There’s an old expression about human relationships: It’s the little things that count. That goes for customer relationships, as well.
‘You’re not as good a customer as you think you are.’
While marketers spend billions on branding, SEO and SEM, modeling and offer crafting, it’s the way customers are treated—the customer experience—that counts most. According to Gartner, nearly 60 percent of customers will leave after a single bad experience; Jupiter Research says it’s as high as 80 percent.
I’ve been doing some anecdotal research and have come up with some winners and losers when it comes to proactively doing the little things that are so important to building customer loyalty—or doing the little things that cause customers to leave. Some of the best are retailers, both online and offline, and some of the worst are service providers, many of which come from the oligopoly worlds of telecom, cable and satellite companies.
In my non-scientific survey, the companies people really rave about are those who put it all together to create a superior customer experience, and deliver a combination of service and value that is personally relevant to the customer.
What are the key elements of that kind of experience?
- Smart and respectful use of customer knowledge
- Ease of use when shopping online
- Integrating the online and offline experiences
- Great follow-up
- Proactive communications
One shoe shopper lauds Zappos.com for helping her save gas and find exactly what she wanted. She was able to view only products that met her detailed criteria for size, color, exact heel height and price—and which were and in stock. (You’d be surprised at how many e-tailers will still display products that aren’t available.) Add free overnight shipping and an easy, free return policy, and you have one delighted fashionista.
Starbucks, praised by several survey subjects, gets my personal nod for some of the very best practices today when it comes to delivering the little things that make people loyal. We know the chain is currently challenged by over-expansion and an economy that makes us all think twice before shelling out four bucks for a Venti latte. But the caffeine purveyor’s response to those challenges has been broad and deep, from developing value-oriented promotions that take the sting out of high-priced brews to offering a range of rewards designed to win hearts and minds. One of those rewards is the Starbucks Treat Receipt, a promotion that rewards your morning coffee with a deeply discounted cold drink after 2 p.m. It’s a great way to drive traffic in the off hours, while delivering so much value one person told me, “I feel like I’m cheating them!”
On the other end of the spectrum, little things can rile people. “Freakin’ ridiculous,” said one survey respondent about a particular wireless provider, but his evaluation could apply broadly across the industry.
Our wireless connections are our primary interface for everything from conversation to news to email and text gossip. And increasingly, wireless is becoming a key tool for targeted marketing communications. Families and businesses stay connected by wireless; and each family or business unit can spend hundreds of dollars every month on combined wireless bills. You’d think wireless companies would work hard to keep such lucrative customers loyal.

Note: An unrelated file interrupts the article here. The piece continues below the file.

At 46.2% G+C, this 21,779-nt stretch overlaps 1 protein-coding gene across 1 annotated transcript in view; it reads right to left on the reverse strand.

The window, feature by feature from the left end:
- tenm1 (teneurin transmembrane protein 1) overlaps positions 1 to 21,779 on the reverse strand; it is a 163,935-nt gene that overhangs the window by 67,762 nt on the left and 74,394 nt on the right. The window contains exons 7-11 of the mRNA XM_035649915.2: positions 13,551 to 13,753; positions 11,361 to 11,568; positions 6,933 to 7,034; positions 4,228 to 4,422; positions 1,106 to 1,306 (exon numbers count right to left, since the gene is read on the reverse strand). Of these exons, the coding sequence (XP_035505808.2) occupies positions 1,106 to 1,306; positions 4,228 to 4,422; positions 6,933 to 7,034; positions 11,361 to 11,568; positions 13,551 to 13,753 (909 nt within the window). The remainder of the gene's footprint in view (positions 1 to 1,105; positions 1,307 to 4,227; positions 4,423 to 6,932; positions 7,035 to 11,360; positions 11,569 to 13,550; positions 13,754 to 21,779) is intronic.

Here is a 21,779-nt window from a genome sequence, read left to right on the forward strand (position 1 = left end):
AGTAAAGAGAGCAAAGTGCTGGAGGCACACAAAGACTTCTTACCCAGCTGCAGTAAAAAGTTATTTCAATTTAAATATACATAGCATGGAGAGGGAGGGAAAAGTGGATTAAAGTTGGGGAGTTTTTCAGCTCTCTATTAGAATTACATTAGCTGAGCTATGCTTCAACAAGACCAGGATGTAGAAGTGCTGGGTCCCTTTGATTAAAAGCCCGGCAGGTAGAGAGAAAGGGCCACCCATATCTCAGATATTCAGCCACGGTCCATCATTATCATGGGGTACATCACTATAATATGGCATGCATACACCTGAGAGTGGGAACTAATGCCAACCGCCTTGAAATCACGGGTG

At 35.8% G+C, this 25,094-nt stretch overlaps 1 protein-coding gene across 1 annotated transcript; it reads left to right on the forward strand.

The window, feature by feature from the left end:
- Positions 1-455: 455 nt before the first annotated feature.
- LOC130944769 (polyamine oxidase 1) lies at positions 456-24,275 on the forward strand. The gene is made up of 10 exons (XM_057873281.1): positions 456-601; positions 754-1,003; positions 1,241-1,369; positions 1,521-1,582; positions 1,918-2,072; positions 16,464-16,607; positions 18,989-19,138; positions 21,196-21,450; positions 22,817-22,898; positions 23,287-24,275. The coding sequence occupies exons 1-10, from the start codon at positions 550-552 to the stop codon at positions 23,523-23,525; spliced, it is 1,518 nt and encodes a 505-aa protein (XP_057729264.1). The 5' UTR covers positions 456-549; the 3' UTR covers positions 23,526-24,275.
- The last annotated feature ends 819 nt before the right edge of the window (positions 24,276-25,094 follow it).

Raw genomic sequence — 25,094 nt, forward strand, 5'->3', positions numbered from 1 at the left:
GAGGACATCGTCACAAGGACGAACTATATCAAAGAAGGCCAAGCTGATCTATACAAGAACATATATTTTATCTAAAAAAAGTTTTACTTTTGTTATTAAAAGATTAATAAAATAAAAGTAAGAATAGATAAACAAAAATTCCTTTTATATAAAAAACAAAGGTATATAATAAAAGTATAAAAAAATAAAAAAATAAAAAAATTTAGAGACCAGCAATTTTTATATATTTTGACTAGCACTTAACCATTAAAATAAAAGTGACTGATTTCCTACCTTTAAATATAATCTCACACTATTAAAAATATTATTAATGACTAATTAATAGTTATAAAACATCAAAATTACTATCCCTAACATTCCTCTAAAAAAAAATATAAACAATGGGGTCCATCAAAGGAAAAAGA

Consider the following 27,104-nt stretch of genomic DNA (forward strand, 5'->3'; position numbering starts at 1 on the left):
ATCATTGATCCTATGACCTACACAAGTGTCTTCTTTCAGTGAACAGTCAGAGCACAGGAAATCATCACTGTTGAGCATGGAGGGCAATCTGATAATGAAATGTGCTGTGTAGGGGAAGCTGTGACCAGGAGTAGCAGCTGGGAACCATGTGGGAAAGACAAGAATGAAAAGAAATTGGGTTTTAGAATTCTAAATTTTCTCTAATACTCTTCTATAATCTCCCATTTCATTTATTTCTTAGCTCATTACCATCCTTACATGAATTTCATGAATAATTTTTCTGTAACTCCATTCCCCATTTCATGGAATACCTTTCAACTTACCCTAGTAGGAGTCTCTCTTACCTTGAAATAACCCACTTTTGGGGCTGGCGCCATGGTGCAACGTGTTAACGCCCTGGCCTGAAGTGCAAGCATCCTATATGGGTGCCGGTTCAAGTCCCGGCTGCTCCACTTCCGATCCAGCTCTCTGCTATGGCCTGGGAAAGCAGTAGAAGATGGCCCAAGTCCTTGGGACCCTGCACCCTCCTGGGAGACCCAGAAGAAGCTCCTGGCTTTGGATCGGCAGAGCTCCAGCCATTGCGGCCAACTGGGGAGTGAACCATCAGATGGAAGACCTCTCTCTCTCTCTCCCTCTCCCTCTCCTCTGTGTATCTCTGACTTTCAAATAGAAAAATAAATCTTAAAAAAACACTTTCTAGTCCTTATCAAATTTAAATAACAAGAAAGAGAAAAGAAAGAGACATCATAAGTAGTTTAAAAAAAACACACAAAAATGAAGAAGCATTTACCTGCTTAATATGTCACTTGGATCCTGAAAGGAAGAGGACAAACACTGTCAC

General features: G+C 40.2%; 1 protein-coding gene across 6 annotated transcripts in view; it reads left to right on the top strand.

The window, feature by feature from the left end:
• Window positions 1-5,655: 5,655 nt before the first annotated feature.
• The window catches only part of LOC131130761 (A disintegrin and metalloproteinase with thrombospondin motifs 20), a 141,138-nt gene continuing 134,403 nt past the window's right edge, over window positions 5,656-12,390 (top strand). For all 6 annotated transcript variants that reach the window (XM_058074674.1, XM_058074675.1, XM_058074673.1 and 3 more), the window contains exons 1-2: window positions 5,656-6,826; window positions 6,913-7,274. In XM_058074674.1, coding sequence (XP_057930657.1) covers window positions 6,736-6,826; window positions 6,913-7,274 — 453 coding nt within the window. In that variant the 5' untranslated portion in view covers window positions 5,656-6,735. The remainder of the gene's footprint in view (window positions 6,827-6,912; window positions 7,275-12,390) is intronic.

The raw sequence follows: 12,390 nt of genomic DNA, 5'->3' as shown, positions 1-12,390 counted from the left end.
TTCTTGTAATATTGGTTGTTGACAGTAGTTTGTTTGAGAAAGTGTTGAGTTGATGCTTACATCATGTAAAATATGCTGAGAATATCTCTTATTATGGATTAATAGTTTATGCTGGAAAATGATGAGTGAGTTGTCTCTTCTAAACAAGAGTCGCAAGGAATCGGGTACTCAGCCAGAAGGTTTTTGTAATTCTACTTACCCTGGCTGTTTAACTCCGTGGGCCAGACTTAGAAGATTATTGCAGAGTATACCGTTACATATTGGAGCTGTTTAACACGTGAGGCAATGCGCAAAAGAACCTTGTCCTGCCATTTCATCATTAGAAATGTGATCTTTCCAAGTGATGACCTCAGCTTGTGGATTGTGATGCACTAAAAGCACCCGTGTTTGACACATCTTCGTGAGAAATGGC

Consider my own experience. I’ve been a Verizon customer for 15 years. Between the personal needs of my family of four and my business needs, my account totals one business voice service, two broadband accounts and a three-person Family Plan. Through my own online banking error, I paid a bill late once and was immediately subjected to multiple dunning calls. When I suggested that the value of my business might make Verizon want to cut me a little slack, I was told, “You’re not as good a customer as you think you are.” Seriously.
When I reached a vice president, I was assured that I was a very valuable customer, and proper apologies were rendered. Why can’t that attitude be taught to the folks on the frontline of customer service? (In Verizon’s defense, I have to say that the company seems to be improving a lot; all of my recent interactions have been with very nice, helpful service reps. But then, I haven’t paid my bill late.)
One respondent to my survey related a horror story of being stuck in an endless loop of canned options and responses when she tried to resolve a problem on the phone. She could not get connected to a live person, and finally decided to go to a local MetroPCS store … where she was charged a $3 service fee to talk to a human. Does the company really need the three bucks more than the customer’s loyalty?
One more worst practice in the wireless world, which virtually all of the major companies follow: feeding what one colleague calls “negative loyalty” by giving new customers better deals than longtime loyalists. One of my survey subjects identified Sprint as the company that miffed him most. He cited failure to help resolve billing issues, offering the best deals to new customers and the strategy of introducing new plans that won’t work with older equipment or older plans, forcing customers to constantly buy new hardware and switch to plans that deliver less value.
Finally, DirecTV was the target of one subject’s ire. He wanted to order new service; you’d think a satellite TV company would have that, if nothing else, down pat. But this customer—who only wanted to buy—was transferred multiple times, placed on hold for five minutes with each successive department and finally, after 30 minutes … was disconnected.
All of these “little things” are what adds up to the customer’s experience. It is these elements of daily interaction that drive customer satisfaction—or drive customers up the wall. When it comes to building customer loyalty, there is no small stuff.